Miraculous medicines: cure-all ingredients in early modern European recipes
Dragon’s blood: fantastical and domesticised healing
Curiously, a recipe book attributed to Mary Goodson in 1687 links dragon’s blood to women’s reproductive health. The entry entitled ‘An approved[?] receipt against miscarrying’ outlines a mixture of dry powdered ingredients, including first and foremost the dragon’s blood, which is then to be taken by the recipient with a spoonful of liquid; she must then lie still and abstain from eating for the next hour.
If ever an ingredient stood out as a fantastical farce, it is surely dragon’s blood. Mentioned as early as 50-70 AD in Dioscorides’s De Materia Medica, this ingredient—formed in lumps of dark-red resin or bright-red powder— became known as an antidote to many ailments. In De Materia Medica it was heralded for its ability to treat respiratory and digestive problems. By the medieval period, merchants emphasised its far-fetched origins and widened its compendium of cures. Merchants claimed that this really was the solidified blood of dragons, collected after the beasts were slain by their mortal enemies, elephants. Was this an attempt to increase the romanticism, or perhaps just drive up the price? You decide!
Goodson’s book (MS251) contains mostly culinary recipes but includes a few medical receipts, as was common in a well-to-do early modern household. Little is known about Goodson herself. This is often the case with the scribes of such recipe compilations as they were kept within families and passed through generations. Furthermore, women are not as widely documented in historical records, and we only have her (presumably) self-penned name to go on. Interestingly, there is also a dedication to a Molly Morgan at the start of the manuscript and potentially a second hand that appears in the latter part.
So, how did dragon’s blood make its way here?
There is of course no evidence for the mythical claims, but it would be foolish to dismiss dragon’s blood altogether. In fact (and by the 15th century it was widely understood), the resin comes from a blood-red tree sap; this was native to the Canary Islands and Morocco but has since been sourced from trees native to Asian countries such as Malaysia and Indonesia. It is still regarded today in herbal medicine for its proven antiseptic qualities, and it was recently found to contain taspine, which has antiviral properties. (It is fair to note, however, there have been no human clinical trials to assess its full effectiveness.) This bolsters the early modern belief that, in addition to respiratory and digestive problems, dragon’s blood was also excellent for treating wounds; there may be some truth in its historical promises, then.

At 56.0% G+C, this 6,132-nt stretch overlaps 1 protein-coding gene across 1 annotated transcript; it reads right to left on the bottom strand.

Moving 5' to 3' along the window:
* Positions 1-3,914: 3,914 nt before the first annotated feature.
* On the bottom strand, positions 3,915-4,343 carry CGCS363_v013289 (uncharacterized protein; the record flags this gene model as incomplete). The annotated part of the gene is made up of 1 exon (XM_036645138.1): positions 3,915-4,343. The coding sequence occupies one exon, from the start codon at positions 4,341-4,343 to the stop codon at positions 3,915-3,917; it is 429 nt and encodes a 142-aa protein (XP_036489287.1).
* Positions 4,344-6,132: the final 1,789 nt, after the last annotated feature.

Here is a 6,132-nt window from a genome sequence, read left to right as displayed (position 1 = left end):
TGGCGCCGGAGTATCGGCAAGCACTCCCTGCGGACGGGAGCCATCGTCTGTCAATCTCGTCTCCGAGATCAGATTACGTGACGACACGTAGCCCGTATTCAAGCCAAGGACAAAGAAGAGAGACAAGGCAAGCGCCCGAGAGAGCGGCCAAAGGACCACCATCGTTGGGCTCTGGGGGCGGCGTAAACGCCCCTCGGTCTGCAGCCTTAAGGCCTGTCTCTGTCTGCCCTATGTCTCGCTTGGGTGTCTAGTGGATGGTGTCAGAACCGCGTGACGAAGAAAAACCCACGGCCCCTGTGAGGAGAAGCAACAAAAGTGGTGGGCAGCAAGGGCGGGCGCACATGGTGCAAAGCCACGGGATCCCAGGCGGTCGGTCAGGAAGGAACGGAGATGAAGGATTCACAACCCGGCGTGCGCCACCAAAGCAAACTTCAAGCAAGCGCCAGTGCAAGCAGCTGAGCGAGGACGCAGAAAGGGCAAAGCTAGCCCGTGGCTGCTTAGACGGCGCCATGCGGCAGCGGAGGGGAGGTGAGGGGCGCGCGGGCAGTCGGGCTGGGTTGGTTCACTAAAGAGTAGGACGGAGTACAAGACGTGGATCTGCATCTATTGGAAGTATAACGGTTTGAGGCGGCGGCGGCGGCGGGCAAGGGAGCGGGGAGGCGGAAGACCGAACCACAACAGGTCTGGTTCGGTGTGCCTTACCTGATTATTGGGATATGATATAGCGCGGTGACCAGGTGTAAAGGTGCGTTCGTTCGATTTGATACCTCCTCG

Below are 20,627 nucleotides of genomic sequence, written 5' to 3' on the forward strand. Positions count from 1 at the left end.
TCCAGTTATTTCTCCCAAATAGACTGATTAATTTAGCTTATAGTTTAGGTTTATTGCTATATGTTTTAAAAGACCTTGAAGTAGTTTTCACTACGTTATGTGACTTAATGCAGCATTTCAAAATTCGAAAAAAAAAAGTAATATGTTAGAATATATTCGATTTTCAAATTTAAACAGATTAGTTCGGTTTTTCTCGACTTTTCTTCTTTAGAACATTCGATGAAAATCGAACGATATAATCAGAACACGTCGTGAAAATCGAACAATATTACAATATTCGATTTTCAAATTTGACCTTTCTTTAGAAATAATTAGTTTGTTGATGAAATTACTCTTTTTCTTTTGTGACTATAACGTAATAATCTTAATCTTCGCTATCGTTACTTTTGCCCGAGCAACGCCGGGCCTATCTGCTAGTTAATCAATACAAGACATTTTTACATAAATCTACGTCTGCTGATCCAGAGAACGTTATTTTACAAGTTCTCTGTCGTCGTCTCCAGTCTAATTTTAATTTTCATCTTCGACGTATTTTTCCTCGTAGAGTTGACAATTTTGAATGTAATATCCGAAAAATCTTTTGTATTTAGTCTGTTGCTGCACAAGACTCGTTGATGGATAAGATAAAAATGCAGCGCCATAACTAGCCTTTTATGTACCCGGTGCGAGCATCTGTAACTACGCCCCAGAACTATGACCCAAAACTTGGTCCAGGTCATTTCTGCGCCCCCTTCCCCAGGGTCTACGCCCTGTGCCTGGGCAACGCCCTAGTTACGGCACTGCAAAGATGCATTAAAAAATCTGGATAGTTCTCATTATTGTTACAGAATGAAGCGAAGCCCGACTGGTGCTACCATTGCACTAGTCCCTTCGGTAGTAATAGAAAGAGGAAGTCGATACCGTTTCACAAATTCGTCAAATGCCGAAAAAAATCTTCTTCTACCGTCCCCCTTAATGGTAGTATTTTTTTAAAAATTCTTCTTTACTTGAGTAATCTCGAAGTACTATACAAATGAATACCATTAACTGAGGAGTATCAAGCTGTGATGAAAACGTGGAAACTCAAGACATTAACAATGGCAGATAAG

Cure-all as it was, Goodson links dragon’s blood in her recipe book specifically to women’s reproductive health. This is not an entirely unique sentiment: it was first recorded by Trotula of Salerno, a fascinating medical group in the 12th century which is believed to have included at least one woman, named Trota. She identifies a concoction including dragon’s blood as being effective in treating menstrual problems, especially heavy or prolonged bleeding. Centuries later we see in John Quincey’s Pharmacopoeia Officinalis Extemporanea, contemporaneous with MS251, an entry citing dragon’s blood as an ingredient for creating a ‘plaster to prevent miscarriage’. Goodson’s entry is therefore representative of a historically wide and apparently accepted treatment.
Importantly, the entry in MS251 demonstrates the domestication of such a multi-faceted ingredient: from fantastic lands of slain dragons to the Goodson-Morgan household, dragon’s blood is an early modern cure-all ingredient that continues to intrigue. For example, the skincare industry today has adapted the combination of dragon’s blood’s soothing effects with its ability to produce collagen in the skin to create various serums and moisturising creams, typically marketed towards women with anti-aging promises. Not too far removed from the medieval pedlars’ branding techniques, then, the domesticised lure of dragon’s blood remains even today.
- Goodson, Mary, MS251
- Green, M.H., The Trotula: An English Translation of the Medieval Compendium of Women’s Medicine (Philadelphia, USA: University of Pennsylvania Press, 2013), p.83
- Mount, Toni, Dragon’s Blood and Willow Bark: The Mysteries of Medieval Medicine (Gloucestershire, UK: Amberley Books, 2015), pp.119-20
- Quincey, John, Pharmacopoeia Officinalis Extemporanea (2nd ed.) (London, UK: 1719), p.598